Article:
Abstract: The authors study the effect of reorganization costs on the efficiency of bankruptcy laws. They develop a simple model that predicts that in a regime with high costs, the law fails to achieve the efficient outcome of liquidating unviable businesses and reorganizing viable ones. The authors test the model using the Colombian bankruptcy reform of 1999. Using data from 1,924 firms filing for bankruptcy between 1996 and 2003, they find that the pre-reform reorganization proceeding was so inefficient that it failed to separate economically viable firms from inefficient ones. In contrast, by substantially lowering reorganization costs, the reform improved the selection of viable firms into reorganization. In this sense, the new law increased the efficiency of the bankruptcy system in Colombia.
    Keywords: Banks & Banking Reform,Corporate Law,Small Scale Enterprise,Microfinance,Economic Theory & Research
    Date: 2006–07–01
  30. By: Mari Maunula
    Keywords: venture capital, biotechnology
    JEL: G24 L65 M13
    Date: 2006–07–11
  31. By: Irena Grosfeld
    Abstract: The initial view of the advantages of ownership concentration in joint stock companies was determined by the concern about the opportunistic managerial behavior. The growing importance of knowledge and human capital in the operation of firms shifts the focus of concern: excessive ownership concentration may stifle managerial initiative. This may be particularly true, and the results obtained in this paper support this hypothesis, in firms with high share of knowledge related activities. I explore the determinants of ownership concentration and the relationship between ownership structure and firm value in the context of a transition economy, i.e. an economy undergoing important changes in its legal and regulatory framework, in macroeconomic policy and most of all, in its property rights allocation. I focus on all non-financial companies traded on the Warsaw Stock Exchange since its inception in 1991 and up to 2003. We can observe that ownership of companies becomes more dispersed with the number of years of listing. The results reported in this paper suggest that firm adjust their ownership structure to firm specific characteristics and that firms belonging to the sector of high technology tend to have lower ownership concentration. The positive impact of ownership concentration on firm value detected in OLS regressions becomes even stronger when we control for the endogeneity of ownership.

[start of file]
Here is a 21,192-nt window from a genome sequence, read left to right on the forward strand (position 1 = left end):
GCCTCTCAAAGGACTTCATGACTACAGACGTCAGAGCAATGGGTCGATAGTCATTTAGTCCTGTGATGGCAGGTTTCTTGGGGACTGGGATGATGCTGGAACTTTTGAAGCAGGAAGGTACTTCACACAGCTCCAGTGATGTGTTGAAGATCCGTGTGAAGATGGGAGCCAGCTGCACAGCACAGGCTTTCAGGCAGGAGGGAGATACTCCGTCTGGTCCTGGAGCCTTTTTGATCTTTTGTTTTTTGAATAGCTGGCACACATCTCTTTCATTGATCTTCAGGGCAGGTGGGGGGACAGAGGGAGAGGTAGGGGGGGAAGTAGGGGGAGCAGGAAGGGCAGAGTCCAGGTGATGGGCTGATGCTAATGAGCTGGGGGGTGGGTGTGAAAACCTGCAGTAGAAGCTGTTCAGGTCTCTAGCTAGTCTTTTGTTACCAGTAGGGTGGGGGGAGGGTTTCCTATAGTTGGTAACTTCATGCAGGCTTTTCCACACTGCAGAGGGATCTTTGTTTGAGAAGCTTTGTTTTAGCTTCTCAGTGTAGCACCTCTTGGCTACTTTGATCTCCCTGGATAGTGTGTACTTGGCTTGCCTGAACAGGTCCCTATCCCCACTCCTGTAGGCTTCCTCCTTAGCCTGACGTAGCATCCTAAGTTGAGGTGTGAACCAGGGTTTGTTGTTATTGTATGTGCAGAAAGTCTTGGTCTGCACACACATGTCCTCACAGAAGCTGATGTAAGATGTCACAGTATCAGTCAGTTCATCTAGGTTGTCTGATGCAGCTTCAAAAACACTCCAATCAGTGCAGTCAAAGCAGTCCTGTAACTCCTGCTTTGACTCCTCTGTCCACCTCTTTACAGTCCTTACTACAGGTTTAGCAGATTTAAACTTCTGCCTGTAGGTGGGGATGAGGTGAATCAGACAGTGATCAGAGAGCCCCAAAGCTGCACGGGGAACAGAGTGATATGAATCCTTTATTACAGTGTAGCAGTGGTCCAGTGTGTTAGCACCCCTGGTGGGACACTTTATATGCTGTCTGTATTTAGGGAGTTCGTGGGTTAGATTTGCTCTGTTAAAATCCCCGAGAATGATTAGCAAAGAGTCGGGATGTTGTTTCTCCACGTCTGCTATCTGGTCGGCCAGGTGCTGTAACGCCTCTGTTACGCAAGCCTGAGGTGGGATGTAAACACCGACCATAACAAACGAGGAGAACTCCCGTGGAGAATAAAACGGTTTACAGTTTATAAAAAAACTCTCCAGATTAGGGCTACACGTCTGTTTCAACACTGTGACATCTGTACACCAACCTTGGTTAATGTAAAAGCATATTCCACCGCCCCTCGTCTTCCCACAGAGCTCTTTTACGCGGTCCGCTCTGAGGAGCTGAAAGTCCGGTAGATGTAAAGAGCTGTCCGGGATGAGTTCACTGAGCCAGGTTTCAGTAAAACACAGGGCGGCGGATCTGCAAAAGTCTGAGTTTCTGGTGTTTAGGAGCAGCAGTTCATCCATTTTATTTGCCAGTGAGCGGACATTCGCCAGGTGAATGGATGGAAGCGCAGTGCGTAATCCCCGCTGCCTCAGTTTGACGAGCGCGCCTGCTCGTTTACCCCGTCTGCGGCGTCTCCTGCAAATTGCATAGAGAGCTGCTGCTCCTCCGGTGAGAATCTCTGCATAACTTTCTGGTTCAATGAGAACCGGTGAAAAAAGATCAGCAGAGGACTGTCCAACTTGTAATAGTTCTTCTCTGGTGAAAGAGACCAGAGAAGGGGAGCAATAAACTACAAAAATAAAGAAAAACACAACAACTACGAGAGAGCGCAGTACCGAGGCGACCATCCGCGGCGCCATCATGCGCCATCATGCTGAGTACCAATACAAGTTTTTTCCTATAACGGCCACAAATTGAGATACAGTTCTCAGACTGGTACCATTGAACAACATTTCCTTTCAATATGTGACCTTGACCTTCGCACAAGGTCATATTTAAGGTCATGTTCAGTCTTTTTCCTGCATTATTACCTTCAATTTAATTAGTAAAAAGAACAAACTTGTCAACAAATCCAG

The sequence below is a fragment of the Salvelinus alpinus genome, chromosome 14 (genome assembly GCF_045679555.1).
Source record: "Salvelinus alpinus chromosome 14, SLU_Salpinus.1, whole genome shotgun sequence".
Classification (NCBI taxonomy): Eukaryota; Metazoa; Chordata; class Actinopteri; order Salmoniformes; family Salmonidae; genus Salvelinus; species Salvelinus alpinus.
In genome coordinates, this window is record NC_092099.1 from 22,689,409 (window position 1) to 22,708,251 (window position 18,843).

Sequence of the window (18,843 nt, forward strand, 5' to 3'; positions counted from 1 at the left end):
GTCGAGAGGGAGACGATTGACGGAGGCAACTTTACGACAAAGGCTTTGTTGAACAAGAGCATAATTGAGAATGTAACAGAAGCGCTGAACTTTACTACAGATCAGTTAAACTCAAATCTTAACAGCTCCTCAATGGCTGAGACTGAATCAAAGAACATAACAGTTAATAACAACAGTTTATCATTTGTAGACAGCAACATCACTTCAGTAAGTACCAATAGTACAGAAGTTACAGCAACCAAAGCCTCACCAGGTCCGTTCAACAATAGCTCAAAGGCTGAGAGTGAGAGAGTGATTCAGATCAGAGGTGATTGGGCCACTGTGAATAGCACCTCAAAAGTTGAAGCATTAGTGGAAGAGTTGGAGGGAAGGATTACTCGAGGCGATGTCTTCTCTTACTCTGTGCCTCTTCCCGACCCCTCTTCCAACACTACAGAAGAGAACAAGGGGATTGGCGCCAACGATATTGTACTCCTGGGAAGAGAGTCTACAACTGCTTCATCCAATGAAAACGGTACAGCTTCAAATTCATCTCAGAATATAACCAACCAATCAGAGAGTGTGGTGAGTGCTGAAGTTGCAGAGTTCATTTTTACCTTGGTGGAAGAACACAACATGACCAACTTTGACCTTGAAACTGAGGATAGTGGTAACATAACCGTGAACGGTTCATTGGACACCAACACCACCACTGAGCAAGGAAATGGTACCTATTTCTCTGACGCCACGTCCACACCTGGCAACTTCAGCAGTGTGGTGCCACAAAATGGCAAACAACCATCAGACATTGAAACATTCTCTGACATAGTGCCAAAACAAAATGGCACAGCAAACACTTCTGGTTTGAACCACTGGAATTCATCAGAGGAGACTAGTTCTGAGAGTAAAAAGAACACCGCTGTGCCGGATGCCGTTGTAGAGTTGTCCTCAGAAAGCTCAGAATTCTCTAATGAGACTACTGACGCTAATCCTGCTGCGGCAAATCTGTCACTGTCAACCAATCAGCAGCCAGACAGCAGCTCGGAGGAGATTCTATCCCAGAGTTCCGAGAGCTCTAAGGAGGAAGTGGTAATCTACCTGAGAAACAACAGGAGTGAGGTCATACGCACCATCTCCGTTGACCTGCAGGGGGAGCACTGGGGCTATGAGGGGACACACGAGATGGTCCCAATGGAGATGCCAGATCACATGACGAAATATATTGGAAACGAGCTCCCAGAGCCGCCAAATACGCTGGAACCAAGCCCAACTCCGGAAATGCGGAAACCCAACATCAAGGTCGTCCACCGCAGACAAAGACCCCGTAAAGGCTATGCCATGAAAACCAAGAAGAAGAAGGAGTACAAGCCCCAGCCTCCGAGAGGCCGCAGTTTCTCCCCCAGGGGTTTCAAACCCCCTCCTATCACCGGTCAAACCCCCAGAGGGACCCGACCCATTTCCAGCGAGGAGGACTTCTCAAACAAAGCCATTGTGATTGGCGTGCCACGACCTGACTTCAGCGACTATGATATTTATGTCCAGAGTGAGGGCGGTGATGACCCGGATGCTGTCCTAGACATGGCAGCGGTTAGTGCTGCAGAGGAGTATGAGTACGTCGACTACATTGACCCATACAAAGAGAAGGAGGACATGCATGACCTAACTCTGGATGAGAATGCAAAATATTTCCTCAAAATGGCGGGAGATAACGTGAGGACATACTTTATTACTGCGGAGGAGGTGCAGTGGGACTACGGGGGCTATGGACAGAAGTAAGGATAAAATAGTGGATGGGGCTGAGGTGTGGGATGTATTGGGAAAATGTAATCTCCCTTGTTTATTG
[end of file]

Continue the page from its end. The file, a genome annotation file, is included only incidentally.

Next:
Date: 2006
  32. By: Martin Valdivia (Grupo de Analisis para el Dessarrollo); Dean Karlan (Economic Growth Center, Yale University)
    Abstract: Can one teach entrepreneurship, or is it a fixed personal characteristic? Most academic and policy discussion on microentrepreneurs in developing countries focuses on their access to credit, and assumes their human capital to be fixed. However, a growing number of microfinance organizations are attempting to build the human capital of micro-entrepreneurs in order to improve the livelihood of their clients and help further their mission of poverty alleviation. Using a randomized control trial, we measure the marginal impact of adding business training to a Peruvian village banking program for female microentrepreneurs. Treatment groups received thirty to sixty minute entrepreneurship training sessions during their normal weekly or monthly banking meeting over a period of one to two years. Control groups remained as they were before, meeting at the same frequency but solely for making loan and savings payments. We find that the treatment led to improved business knowledge, practices and revenues. The microfinance institution also had direct benefits through higher repayment and client retention rates. Larger effects found for those that expressed less interest in training in a baseline survey have important implications for implementing similar market-based interventions with a goal of recovering costs.
    Keywords: entrepreneurship, microfinance, business training, business skills, adult education
    JEL: C93 D12 D13 D21 I21 J24 O12
  33. By: Beethoven Herrera Valencia
    Abstract: Durante el último decenio del Siglo XX, el proceso de internacionalización económica tomó una dinámica acelerada y todo parece indicar que esta tendencia se mantendrá durante la primera fase del nuevo milenio. Existe un gran consenso acerca de la irreversibilidad de este proceso, fundado en los cambios tecnológicos que permiten comunicaciones inmediatas en tiempo real y, adicionalmente, en las facilidades crecientes para el comercio y para los flujos de capital. Al mismo tiempo, se empieza a cuestionar la pertinencia de las políticas económicas adoptadas por los países en desarrollo, orientadas a mejorar su participación en la economía global. Las asimetrías entre el proteccionismo del centro y las exigencias de apertura a los países periféricos son objeto de fuertes críticas, y son cada vez más numerosos los que se preguntan si las políticas monetaria, fiscal, de intercambio y de apertura al flujo de capitales externo son realmente apropiadas para asegurar un crecimiento sostenible y una distribución igualitaria de los beneficios del desarrollo. Si bien existen numerosos análisis críticos a la manera como se efectuó la inserción de los países en la economía global, hasta ahora nadie ha propuesto de manera convincente el retorno a las economías fuertemente proteccionistas y con una intensa intervención del Estado. Nos parece entonces de gran interés evaluar los logros y las fallas de la modalidad de inserción adoptada por las economías en desarrollo –y por Latinoamérica como región– y así, discernir las vías de integración y de acceso al mercado mundial que se deban privilegiar y las correcciones que conviene introducir para optimizar el desempeño de estas economías en el escenario mundial. El presente trabajo se propone analizar el proceso de evolución del comercio, de las inversiones y de los flujos de capital, así como las razones que determinan la localización de las empresas, la especialización por producto y por proceso productivo dentro de la nueva etapa de globalización económica. Desde esta perspectiva, se confrontan los objetivos derivados de las teorías de comercio y las tendencias observadas en la evidencia empírica.
    Date: 2005–10–31